The Downside to Being Beautiful

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You may have heard of Samantha Brick by now. Her article for the Daily Mail about how women hate her for her beauty has gone viral.

Brick, 41, explains that she’s been given free drinks her whole life because she’s hot.

The downside? Not one girlfriend has ever asked her to be a bridesmaid. Envious bosses have forced her out of jobs. Friendships are nearly impossible to maintain.

Therapist Marisa Peer, author of self-help guide Ultimate Confidence, says that women have always measured themselves against each other by their looks rather than achievements.

“It’s hard when everyone resents you for your looks,” says Brick. Men think “what’s the point, she’s out of my league” and don’t ask you out. And women don’t want to hang out with someone more attractive than they are…I find that older women are the most hostile to beautiful women – perhaps because they feel their own bloom fading.”

At the end of the article, she confesses that, at 41, she’s one of the few women “welcoming the decline of my looks.” She writes “I can’t wait for the wrinkles and the grey hair that will help me blend into the background.”

We can certainly debate as to whether Ms. Brick is attractive enough to warrant this conversation. The real question, however, is why the claws have come out with such glee, trying to tear her down. I think it’s a few things.

First of all, we don’t like anyone who brags about herself, even if there’s cause for bragging.

Second, we don’t like anyone who brags about herself without proper cause.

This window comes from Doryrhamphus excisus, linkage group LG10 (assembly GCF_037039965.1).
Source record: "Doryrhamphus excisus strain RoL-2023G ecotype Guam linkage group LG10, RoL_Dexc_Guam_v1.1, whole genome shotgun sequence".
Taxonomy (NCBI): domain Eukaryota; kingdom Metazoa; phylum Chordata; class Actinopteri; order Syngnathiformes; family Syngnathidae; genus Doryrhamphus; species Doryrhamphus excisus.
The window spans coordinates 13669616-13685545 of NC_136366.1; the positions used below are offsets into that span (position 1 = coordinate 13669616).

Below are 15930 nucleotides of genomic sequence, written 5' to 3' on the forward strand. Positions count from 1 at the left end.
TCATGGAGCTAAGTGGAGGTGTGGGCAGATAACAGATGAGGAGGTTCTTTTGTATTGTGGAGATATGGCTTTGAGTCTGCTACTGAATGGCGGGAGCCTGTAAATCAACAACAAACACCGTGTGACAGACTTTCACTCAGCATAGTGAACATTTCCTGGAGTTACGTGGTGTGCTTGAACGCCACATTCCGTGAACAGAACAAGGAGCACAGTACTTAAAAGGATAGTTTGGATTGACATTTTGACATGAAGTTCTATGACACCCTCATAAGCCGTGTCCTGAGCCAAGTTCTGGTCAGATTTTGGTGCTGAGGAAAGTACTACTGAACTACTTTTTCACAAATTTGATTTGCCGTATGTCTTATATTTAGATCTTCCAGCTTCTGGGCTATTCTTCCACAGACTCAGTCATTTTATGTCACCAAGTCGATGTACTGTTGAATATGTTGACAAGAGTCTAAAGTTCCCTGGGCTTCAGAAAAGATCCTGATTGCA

Third, we don’t like anyone who seems too happy or self-satisfied – as she claims to be in her marriage to an older man in the French countryside.

Fourth, there’s always a bit of schadenfreude in the world. We root against the guy who went to Harvard in the movie. We like to see poor lottery winners, not rich ones. We want to take down whomever’s in power – Microsoft, the government, our boss – just so they get their comeuppance.

Finally, I think that people are jealous and lashing out anonymously on the Internet is the best way to vent.

Did Samantha Brick come off as a little smug and clueless for someone who is marginally attractive? Absolutely.

But I don’t think she was lying. I just think that people didn’t want to concede that she was telling the truth.

Read the article and see multiple photos of Ms. Brick here. And click here to read my article on the woes of attractive women called “Pity the Pretty” here.

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Comments:

  1. 21
    AnnieC

    She spoke the truth 🙂 Good for her

  2. 22
    Jen